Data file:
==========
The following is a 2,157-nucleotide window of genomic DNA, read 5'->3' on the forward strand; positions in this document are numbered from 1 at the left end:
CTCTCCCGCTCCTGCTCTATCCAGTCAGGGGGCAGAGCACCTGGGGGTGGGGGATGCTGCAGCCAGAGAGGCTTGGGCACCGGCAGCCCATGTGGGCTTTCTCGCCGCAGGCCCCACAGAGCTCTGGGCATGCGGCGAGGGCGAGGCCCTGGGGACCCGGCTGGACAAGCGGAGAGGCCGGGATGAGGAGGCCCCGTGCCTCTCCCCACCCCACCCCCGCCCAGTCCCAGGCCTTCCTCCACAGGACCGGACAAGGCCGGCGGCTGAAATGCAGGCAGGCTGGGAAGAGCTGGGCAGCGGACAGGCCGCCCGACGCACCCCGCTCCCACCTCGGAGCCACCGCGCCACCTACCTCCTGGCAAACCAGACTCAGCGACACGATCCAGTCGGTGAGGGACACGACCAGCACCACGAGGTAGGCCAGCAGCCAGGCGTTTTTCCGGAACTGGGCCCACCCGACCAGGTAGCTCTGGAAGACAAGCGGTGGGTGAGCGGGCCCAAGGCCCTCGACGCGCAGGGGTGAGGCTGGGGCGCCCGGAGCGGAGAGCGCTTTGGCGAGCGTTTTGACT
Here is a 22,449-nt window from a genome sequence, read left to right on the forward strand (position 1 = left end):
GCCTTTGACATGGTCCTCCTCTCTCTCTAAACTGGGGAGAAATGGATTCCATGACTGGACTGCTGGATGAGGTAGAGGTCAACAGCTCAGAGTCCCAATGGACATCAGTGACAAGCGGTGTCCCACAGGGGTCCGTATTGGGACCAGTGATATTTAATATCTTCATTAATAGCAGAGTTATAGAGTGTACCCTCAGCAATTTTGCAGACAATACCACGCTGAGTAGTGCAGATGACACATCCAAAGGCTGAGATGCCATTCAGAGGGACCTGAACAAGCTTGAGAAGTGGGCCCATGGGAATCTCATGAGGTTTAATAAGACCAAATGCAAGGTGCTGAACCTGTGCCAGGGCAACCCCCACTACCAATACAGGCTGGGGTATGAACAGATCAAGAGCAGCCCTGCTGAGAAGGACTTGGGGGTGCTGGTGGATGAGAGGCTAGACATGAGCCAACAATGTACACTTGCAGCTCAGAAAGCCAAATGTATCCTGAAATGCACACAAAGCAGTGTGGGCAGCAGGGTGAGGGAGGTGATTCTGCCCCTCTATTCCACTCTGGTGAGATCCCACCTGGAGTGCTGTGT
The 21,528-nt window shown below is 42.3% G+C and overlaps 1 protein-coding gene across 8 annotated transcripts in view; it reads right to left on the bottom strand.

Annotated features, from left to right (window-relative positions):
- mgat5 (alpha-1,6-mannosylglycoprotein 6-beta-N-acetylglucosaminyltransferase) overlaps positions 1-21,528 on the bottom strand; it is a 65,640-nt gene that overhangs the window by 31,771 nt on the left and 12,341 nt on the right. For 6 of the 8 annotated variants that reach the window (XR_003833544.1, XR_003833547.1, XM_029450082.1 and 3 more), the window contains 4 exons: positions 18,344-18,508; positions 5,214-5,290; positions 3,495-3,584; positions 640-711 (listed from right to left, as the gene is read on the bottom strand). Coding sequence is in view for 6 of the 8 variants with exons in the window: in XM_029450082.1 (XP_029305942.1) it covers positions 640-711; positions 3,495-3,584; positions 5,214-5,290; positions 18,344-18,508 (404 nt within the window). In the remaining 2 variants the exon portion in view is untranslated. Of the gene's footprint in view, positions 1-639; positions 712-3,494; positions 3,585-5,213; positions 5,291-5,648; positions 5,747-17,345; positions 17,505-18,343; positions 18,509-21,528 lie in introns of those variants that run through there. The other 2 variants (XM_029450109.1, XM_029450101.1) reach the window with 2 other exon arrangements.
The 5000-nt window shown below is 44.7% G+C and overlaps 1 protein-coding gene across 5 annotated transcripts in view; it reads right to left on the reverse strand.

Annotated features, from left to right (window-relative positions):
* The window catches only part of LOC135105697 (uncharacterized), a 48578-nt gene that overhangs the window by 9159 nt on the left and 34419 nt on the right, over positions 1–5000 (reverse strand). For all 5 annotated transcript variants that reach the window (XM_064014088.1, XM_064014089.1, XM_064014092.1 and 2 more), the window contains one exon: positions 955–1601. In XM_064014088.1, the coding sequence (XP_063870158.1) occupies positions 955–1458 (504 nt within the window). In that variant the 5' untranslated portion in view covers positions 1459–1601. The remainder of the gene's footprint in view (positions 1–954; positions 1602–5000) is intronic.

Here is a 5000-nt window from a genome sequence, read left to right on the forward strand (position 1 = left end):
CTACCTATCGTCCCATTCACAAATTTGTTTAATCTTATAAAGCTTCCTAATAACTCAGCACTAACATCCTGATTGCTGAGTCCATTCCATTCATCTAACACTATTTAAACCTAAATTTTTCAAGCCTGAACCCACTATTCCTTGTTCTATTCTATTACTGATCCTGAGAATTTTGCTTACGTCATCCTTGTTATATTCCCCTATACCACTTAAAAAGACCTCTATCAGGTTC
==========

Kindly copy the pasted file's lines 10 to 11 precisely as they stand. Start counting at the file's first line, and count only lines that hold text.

* The window catches only part of LOC135105697 (uncharacterized), a 48578-nt gene that overhangs the window by 9159 nt on the left and 34419 nt on the right, over positions 1–5000 (reverse strand). For all 5 annotated transcript variants that reach the window (XM_064014088.1, XM_064014089.1, XM_064014092.1 and 2 more), the window contains one exon: positions 955–1601. In XM_064014088.1, the coding sequence (XP_063870158.1) occupies positions 955–1458 (504 nt within the window). In that variant the 5' untranslated portion in view covers positions 1459–1601. The remainder of the gene's footprint in view (positions 1–954; positions 1602–5000) is intronic.

Here is a 5000-nt window from a genome sequence, read left to right on the forward strand (position 1 = left end):